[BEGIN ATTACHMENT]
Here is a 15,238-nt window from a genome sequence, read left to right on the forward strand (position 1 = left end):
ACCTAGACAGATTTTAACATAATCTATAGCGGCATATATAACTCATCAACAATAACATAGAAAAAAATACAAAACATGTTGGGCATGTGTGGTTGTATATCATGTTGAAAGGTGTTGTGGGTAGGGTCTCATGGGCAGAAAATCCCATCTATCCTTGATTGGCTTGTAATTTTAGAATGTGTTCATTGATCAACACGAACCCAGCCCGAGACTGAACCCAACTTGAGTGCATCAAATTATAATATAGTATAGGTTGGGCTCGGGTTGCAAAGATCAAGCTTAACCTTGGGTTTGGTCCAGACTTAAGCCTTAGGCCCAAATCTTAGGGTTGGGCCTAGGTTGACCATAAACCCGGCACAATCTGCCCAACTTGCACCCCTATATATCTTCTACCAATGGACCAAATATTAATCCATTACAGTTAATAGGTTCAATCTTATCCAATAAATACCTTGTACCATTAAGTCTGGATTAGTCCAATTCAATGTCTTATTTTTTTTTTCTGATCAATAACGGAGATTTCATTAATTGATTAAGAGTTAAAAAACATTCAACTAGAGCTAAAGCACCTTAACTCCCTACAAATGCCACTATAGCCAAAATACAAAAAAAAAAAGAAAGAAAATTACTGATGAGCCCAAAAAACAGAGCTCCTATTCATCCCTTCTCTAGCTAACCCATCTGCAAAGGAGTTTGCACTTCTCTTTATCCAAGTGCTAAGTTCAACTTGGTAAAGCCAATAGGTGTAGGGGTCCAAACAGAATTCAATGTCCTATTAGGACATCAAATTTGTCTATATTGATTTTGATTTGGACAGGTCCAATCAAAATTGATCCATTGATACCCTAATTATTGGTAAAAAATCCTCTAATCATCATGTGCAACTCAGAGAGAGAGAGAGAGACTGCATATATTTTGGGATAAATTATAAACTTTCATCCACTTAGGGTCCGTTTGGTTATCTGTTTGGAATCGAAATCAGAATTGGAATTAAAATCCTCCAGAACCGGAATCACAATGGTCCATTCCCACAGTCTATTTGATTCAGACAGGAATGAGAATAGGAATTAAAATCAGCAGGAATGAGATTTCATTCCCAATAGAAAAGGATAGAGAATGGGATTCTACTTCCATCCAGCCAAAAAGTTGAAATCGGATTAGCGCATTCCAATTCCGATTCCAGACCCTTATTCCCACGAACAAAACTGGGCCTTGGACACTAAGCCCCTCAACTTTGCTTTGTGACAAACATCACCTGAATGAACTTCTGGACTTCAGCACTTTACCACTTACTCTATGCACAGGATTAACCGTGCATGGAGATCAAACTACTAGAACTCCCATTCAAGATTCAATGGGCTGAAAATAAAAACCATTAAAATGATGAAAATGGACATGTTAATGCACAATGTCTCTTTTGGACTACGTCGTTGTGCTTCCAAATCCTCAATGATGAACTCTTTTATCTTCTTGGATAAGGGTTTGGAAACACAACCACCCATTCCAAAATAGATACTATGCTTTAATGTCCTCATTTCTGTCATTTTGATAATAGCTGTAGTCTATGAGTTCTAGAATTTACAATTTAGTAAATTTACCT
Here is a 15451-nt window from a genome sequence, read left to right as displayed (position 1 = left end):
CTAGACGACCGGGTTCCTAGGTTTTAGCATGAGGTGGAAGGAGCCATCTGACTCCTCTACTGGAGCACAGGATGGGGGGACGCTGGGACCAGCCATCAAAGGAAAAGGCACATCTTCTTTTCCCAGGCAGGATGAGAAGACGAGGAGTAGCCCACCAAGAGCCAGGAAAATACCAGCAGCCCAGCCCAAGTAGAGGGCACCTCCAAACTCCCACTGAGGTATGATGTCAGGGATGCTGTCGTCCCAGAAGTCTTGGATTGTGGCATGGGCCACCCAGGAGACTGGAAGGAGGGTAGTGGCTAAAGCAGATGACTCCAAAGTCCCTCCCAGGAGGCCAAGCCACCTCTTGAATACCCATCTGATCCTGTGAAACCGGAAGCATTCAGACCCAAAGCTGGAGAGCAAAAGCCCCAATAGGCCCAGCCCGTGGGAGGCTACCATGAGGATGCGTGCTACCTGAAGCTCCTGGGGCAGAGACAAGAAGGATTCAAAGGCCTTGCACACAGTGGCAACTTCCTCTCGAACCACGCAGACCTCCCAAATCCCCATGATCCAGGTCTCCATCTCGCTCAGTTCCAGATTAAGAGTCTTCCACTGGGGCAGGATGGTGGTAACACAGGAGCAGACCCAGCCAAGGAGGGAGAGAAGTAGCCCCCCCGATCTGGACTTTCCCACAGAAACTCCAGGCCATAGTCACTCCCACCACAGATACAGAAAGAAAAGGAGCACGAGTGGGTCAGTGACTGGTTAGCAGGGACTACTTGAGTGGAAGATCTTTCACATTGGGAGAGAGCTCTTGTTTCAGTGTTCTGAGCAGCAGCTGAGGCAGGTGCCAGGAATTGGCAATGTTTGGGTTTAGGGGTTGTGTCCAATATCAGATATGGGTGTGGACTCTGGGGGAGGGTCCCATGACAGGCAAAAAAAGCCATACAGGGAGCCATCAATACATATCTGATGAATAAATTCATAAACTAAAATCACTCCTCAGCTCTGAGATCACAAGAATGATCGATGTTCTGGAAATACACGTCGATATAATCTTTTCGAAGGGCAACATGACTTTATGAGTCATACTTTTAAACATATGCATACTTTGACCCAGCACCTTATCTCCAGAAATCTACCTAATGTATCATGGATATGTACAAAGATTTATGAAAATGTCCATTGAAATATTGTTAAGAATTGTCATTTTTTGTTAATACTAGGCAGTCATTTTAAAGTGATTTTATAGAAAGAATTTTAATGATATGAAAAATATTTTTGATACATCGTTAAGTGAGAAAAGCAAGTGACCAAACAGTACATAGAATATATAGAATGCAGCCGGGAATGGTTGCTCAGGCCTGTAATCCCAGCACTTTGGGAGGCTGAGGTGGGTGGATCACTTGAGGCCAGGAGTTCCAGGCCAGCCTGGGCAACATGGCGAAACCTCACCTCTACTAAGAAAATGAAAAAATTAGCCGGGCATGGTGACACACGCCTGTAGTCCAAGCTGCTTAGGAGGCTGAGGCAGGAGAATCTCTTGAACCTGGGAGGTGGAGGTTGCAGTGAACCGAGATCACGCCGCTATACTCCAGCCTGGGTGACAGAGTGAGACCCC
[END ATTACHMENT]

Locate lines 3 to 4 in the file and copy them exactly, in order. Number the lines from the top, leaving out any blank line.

Here is a 15451-nt window from a genome sequence, read left to right as displayed (position 1 = left end):
CTAGACGACCGGGTTCCTAGGTTTTAGCATGAGGTGGAAGGAGCCATCTGACTCCTCTACTGGAGCACAGGATGGGGGGACGCTGGGACCAGCCATCAAAGGAAAAGGCACATCTTCTTTTCCCAGGCAGGATGAGAAGACGAGGAGTAGCCCACCAAGAGCCAGGAAAATACCAGCAGCCCAGCCCAAGTAGAGGGCACCTCCAAACTCCCACTGAGGTATGATGTCAGGGATGCTGTCGTCCCAGAAGTCTTGGATTGTGGCATGGGCCACCCAGGAGACTGGAAGGAGGGTAGTGGCTAAAGCAGATGACTCCAAAGTCCCTCCCAGGAGGCCAAGCCACCTCTTGAATACCCATCTGATCCTGTGAAACCGGAAGCATTCAGACCCAAAGCTGGAGAGCAAAAGCCCCAATAGGCCCAGCCCGTGGGAGGCTACCATGAGGATGCGTGCTACCTGAAGCTCCTGGGGCAGAGACAAGAAGGATTCAAAGGCCTTGCACACAGTGGCAACTTCCTCTCGAACCACGCAGACCTCCCAAATCCCCATGATCCAGGTCTCCATCTCGCTCAGTTCCAGATTAAGAGTCTTCCACTGGGGCAGGATGGTGGTAACACAGGAGCAGACCCAGCCAAGGAGGGAGAGAAGTAGCCCCCCCGATCTGGACTTTCCCACAGAAACTCCAGGCCATAGTCACTCCCACCACAGATACAGAAAGAAAAGGAGCACGAGTGGGTCAGTGACTGGTTAGCAGGGACTACTTGAGTGGAAGATCTTTCACATTGGGAGAGAGCTCTTGTTTCAGTGTTCTGAGCAGCAGCTGAGGCAGGTGCCAGGAATTGGCAATGTTTGGGTTTAGGGGTTGTGTCCAATATCAGATATGGGTGTGGACTCTGGGGGAGGGTCCCATGACAGGCAAAAAAAGCCATACAGGGAGCCATCAATACATATCTGATGAATAAATTCATAAACTAAAATCACTCCTCAGCTCTGAGATCACAAGAATGATCGATGTTCTGGAAATACACGTCGATATAATCTTTTCGAAGGGCAACATGACTTTATGAGTCATACTTTTAAACATATGCATACTTTGACCCAGCACCTTATCTCCAGAAATCTACCTAATGTATCATGGATATGTACAAAGATTTATGAAAATGTCCATTGAAATATTGTTAAGAATTGTCATTTTTTGTTAATACTAGGCAGTCATTTTAAAGTGATTTTATAGAAAGAATTTTAATGATATGAAAAATATTTTTGATACATCGTTAAGTGAGAAAAGCAAGTGACCAAACAGTACATAGAATATATAGAATGCAGCCGGGAATGGTTGCTCAGGCCTGTAATCCCAGCACTTTGGGAGGCTGAGGTGGGTGGATCACTTGAGGCCAGGAGTTCCAGGCCAGCCTGGGCAACATGGCGAAACCTCACCTCTACTAAGAAAATGAAAAAATTAGCCGGGCATGGTGACACACGCCTGTAGTCCAAGCTGCTTAGGAGGCTGAGGCAGGAGAATCTCTTGAACCTGGGAGGTGGAGGTTGCAGTGAACCGAGATCACGCCGCTATACTCCAGCCTGGGTGACAGAGTGAGACCCC